CLEVELAND -- In a little more than a minute, in game that does not clinch a series, Kevin Durant locked up what surely should be the most coveted individual award in the NBA.
That would be, of course, the Bill Russell Award that goes to the MVP of The Finals, to the player who was great in the most games of the most important series.
For when things looked bleakest Wednesday night, in a building holding 20,562 people screaming for his failure, Durant dived into the moment, pushing the Warriors to a 118-113 victory in Game 3 that gives them an imposing 3-0 series lead over the Cavaliers.
One more victory, and the Warriors will have their second championship in three seasons.
If that win comes Friday night in Game 4, they will become the first squad in major American team sports to sweep four games in four consecutive series to finish 16-0.
Durant, with 14 fourth-quarter points, is primarily responsible for putting them in this position.
"He was their closer tonight, for sure," Cavs guard Kyrie Irving conceded after a game the needed to win to give this series at least semblance of legit competition.
"He took over," Warriors coach Steve Kerr said. "You can tell, he knows this is his moment. He's been an amazing player in this league for a long time, and he senses this is his time, his moment, his team.
"When I say his team, I mean it's not literally just his team, it's that we've got a group around him that can help him and create space for him with the shooting and the playmaking, and I think he's having the time of his life out there."
Stephen Curry was fabulous, with 26 points, a team-best 13 rebounds and six assists. Klay Thompson was remarkable, with 30 points and six rebounds. Andre Iguodala was impactful off the bench, producing 7 points, five rebounds, five assists and four steals.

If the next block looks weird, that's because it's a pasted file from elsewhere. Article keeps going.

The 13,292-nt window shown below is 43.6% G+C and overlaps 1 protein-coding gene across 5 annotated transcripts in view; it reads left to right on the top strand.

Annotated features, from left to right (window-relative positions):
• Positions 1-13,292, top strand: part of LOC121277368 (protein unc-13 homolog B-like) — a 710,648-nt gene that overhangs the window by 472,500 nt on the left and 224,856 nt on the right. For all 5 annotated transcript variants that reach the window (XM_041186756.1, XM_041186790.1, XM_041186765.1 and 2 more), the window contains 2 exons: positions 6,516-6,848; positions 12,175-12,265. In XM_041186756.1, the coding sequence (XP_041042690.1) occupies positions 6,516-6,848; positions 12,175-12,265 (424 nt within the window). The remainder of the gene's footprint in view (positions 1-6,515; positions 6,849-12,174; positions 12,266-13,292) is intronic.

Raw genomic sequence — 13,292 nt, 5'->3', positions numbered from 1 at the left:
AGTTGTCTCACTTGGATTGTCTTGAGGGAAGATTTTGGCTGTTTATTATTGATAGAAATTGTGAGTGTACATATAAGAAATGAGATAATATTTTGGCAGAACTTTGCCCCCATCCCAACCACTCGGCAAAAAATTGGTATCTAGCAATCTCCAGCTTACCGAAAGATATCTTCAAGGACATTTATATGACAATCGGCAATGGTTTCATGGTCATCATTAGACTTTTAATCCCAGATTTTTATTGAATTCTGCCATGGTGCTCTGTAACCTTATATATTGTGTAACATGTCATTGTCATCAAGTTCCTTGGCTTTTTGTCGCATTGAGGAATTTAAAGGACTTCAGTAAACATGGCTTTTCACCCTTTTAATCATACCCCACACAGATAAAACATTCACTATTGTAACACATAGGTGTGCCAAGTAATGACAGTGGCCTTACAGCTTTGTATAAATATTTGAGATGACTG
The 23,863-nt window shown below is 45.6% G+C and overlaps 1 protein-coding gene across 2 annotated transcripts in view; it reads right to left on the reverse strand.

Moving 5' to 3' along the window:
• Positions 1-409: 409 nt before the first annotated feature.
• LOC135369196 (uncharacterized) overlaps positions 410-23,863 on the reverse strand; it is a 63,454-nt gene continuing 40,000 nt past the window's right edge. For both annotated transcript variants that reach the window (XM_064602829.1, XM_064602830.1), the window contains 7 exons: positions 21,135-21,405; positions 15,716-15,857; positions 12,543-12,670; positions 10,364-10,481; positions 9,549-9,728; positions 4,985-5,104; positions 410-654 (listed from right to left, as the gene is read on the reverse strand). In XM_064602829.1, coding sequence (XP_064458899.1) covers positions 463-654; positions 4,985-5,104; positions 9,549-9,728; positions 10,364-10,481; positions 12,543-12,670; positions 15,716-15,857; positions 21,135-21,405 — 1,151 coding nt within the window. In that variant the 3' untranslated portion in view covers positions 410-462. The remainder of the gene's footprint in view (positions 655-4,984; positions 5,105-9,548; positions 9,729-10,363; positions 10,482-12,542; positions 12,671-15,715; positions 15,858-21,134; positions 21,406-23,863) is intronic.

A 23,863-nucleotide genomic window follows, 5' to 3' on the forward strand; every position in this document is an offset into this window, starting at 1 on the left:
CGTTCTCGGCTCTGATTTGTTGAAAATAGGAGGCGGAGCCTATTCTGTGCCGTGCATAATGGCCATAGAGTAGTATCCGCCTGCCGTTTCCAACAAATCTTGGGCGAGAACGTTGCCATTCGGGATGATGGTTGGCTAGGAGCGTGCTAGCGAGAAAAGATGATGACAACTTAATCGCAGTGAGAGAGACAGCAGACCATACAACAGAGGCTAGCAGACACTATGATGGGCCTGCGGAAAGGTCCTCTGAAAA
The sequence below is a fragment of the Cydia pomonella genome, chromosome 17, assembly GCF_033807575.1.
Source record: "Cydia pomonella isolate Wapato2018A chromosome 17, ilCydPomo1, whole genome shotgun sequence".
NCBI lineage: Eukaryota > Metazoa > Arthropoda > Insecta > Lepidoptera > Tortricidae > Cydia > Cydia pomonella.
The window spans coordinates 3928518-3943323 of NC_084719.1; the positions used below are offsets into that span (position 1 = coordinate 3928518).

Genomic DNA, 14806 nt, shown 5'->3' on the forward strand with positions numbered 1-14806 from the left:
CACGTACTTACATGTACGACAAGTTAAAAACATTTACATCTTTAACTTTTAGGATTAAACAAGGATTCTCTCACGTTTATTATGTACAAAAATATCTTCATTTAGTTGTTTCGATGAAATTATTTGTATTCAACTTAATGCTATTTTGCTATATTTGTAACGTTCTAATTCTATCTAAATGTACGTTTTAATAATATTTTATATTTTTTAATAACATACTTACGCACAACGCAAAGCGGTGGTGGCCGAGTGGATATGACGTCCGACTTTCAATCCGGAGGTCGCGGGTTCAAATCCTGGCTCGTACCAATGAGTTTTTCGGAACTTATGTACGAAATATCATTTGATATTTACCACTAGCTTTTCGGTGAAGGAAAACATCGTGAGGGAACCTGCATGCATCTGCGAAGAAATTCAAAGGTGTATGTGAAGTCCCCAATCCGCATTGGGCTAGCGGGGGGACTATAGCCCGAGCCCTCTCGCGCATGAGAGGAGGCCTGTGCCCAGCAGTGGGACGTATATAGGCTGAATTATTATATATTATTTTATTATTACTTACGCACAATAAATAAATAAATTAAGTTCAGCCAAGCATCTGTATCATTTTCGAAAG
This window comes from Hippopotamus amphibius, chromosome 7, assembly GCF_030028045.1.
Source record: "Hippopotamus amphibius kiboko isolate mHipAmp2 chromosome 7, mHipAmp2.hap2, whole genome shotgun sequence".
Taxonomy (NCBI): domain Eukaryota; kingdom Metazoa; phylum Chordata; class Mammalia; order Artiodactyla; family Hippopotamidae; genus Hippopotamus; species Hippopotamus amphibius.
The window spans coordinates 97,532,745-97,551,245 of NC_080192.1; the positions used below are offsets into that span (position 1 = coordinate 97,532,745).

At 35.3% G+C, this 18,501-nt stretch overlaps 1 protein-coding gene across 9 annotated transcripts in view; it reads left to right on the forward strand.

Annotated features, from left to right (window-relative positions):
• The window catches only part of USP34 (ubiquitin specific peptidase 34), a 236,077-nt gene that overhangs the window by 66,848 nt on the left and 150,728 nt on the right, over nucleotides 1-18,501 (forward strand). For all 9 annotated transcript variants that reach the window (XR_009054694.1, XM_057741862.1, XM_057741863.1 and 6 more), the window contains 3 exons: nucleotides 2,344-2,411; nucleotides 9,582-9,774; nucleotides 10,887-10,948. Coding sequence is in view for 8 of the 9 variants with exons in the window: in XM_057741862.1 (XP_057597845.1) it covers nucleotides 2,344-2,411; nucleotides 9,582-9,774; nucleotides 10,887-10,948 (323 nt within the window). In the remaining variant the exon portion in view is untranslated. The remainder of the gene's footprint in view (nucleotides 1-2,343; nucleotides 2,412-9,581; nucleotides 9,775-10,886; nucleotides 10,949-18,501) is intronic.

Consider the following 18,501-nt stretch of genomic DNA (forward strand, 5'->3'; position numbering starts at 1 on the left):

But at a time when the Warriors needed someone to carry them home, Durant did.
With the Warriors trailing 113-109, with 1:24 remaining, Durant came out of a timeout and drained a jumper over Cavs center Tristan Thompson that put the score at 113-111 with 1:15 to play, forcing a Cleveland timeout.
"We know in that situation to get that man the rock," Thompson said. "He's 7-foot, can shoot over almost anybody and has amazing shooting touch, and he made a dagger 3. Well, not a dagger, but a huge 3 there. And we're confident in him taking that shot every time."
The Cavs tried to answer, but Kyle Korver's 3-point attempt missed, the rebound going to none other than Durant, who went sprinting into the frontcourt, firing a 3-pointer over LeBron James that bottomed, giving the Warriors their first lead since late in the third quarter.
And, moreover, silencing Quicken Loans Arena.
"He lives for those moments," Andre Iguodala said of Durant.
"We know if we get off the board and push, we're a dangerous team," Durant said. "And I (saw James) backing up, and I just wanted to take that shot."
An Irving miss led to another Warriors possession that ended with a pair of Durant free throws, for a 116-113 lead with 12.9 seconds remaining.
Scoring 7 points in roughly 62 seconds, Durant extinguished any reasonable hope of a Cavaliers comeback in Game 3, and practically putting them on ice for the summer.
"Came down to the stretch, and they made some big time plays," Irving said. "KD comes down, hits a big 3, puts them up one, iso on the wing. I'll probably be replaying that play for a while."
Durant through three games is averaging 34 points (on 56.1-percent shooting), 10 rebounds and two blocks. He's coming for LeBron, coming for the first championship of a 10-year NBA career.
Another solid performance in a Warrior victory, and Durant will have that, along with trophy that ought to be cherished above all others and in his case would have to serve as the last word to his critics.